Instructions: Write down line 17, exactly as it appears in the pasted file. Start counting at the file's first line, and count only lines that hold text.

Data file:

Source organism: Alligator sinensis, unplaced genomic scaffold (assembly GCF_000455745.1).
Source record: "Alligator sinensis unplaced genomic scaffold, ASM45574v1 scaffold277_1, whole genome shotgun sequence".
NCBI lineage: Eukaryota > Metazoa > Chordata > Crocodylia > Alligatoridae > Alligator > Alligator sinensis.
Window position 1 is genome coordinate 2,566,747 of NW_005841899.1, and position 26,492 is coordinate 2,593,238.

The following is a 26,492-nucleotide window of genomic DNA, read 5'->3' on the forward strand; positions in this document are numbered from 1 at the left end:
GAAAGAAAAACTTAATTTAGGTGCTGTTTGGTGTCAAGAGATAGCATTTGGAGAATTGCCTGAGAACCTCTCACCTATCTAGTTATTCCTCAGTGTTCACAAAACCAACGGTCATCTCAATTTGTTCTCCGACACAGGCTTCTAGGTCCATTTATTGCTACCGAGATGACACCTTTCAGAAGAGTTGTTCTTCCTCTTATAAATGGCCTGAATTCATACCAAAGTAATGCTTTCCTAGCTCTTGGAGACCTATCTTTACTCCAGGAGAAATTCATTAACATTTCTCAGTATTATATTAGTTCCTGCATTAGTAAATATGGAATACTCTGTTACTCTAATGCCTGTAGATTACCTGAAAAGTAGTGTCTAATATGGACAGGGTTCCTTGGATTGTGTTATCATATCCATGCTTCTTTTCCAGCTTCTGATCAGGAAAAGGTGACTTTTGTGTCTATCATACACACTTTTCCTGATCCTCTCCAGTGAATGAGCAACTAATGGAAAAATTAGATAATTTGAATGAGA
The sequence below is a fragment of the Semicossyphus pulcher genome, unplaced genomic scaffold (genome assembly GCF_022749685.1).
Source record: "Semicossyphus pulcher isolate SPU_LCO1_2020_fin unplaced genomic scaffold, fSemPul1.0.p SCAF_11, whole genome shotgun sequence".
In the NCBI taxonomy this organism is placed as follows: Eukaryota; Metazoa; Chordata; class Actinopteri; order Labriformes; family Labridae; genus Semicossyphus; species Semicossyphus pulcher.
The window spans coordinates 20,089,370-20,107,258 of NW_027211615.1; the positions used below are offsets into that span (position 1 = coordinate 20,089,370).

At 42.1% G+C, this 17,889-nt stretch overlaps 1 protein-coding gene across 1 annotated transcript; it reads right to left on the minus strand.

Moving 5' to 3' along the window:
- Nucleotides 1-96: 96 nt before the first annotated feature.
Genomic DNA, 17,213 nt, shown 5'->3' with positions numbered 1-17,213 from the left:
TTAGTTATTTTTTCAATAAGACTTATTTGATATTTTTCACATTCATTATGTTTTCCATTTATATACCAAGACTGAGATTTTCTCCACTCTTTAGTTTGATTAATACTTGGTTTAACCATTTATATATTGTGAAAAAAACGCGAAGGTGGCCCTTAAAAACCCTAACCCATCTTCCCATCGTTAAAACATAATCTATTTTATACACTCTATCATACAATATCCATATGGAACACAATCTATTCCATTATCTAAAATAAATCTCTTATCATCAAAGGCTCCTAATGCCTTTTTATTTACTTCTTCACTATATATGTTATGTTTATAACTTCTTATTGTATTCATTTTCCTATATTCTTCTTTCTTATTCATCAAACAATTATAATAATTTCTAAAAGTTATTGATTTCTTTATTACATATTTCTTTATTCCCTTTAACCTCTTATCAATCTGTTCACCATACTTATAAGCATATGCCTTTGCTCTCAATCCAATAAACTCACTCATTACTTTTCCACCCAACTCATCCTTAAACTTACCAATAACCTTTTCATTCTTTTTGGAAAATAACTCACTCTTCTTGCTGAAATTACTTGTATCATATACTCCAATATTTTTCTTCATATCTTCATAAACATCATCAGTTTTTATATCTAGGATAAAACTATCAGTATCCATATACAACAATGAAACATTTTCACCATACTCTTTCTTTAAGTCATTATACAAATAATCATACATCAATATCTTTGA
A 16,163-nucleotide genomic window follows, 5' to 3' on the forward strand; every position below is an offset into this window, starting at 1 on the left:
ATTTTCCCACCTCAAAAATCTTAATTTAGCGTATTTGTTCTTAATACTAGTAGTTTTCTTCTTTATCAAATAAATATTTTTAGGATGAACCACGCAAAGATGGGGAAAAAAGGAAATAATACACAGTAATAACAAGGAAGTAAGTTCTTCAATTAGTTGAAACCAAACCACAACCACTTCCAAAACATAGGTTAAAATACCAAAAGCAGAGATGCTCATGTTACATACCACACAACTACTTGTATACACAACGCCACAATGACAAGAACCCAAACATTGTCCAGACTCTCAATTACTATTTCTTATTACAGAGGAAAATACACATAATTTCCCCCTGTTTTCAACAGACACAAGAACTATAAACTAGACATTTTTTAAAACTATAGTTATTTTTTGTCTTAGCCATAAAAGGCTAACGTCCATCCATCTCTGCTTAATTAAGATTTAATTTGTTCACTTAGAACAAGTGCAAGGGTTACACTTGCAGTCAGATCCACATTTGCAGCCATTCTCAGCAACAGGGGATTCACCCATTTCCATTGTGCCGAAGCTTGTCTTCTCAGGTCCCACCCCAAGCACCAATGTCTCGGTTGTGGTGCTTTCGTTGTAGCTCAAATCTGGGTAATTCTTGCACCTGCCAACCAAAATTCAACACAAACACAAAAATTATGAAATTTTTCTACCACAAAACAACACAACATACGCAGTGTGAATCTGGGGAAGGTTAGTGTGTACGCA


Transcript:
ATTTTCCCACCTCAAAAATCTTAATTTAGCGTATTTGTTCTTAATACTAGTAGTTTTCTTCTTTATCAAATAAATATTTTTAGGATGAACCACGCAAAGATGGGGAAAAAAGGAAATAATACACAGTAATAACAAGGAAGTAAGTTCTTCAATTAGTTGAAACCAAACCACAACCACTTCCAAAACATAGGTTAAAATACCAAAAGCAGAGATGCTCATGTTACATACCACACAACTACTTGTATACACAACGCCACAATGACAAGAACCCAAACATTGTCCAGACTCTCAATTACTATTTCTTATTACAGAGGAAAATACACATAATTTCCCCCTGTTTTCAACAGACACAAGAACTATAAACTAGACATTTTTTAAAACTATAGTTATTTTTTGTCTTAGCCATAAAAGGCTAACGTCCATCCATCTCTGCTTAATTAAGATTTAATTTGTTCACTTAGAACAAGTGCAAGGGTTACACTTGCAGTCAGATCCACATTTGCAGCCATTCTCAGCAACAGGGGATTCACCCATTTCCATTGTGCCGAAGCTTGTCTTCTCAGGTCCCACCCCAAGCACCAATGTCTCGGTTGTGGTGCTTTCGTTGTAGCTCAAATCTGGGTAATTCTTGCACCTGCCAACCAAAATTCAACACAAACACAAAAATTATGAAATTTTTCTACCACAAAACAACACAACATACGCAGTGTGAATCTGGGGAAGGTTAGTGTGTACGCA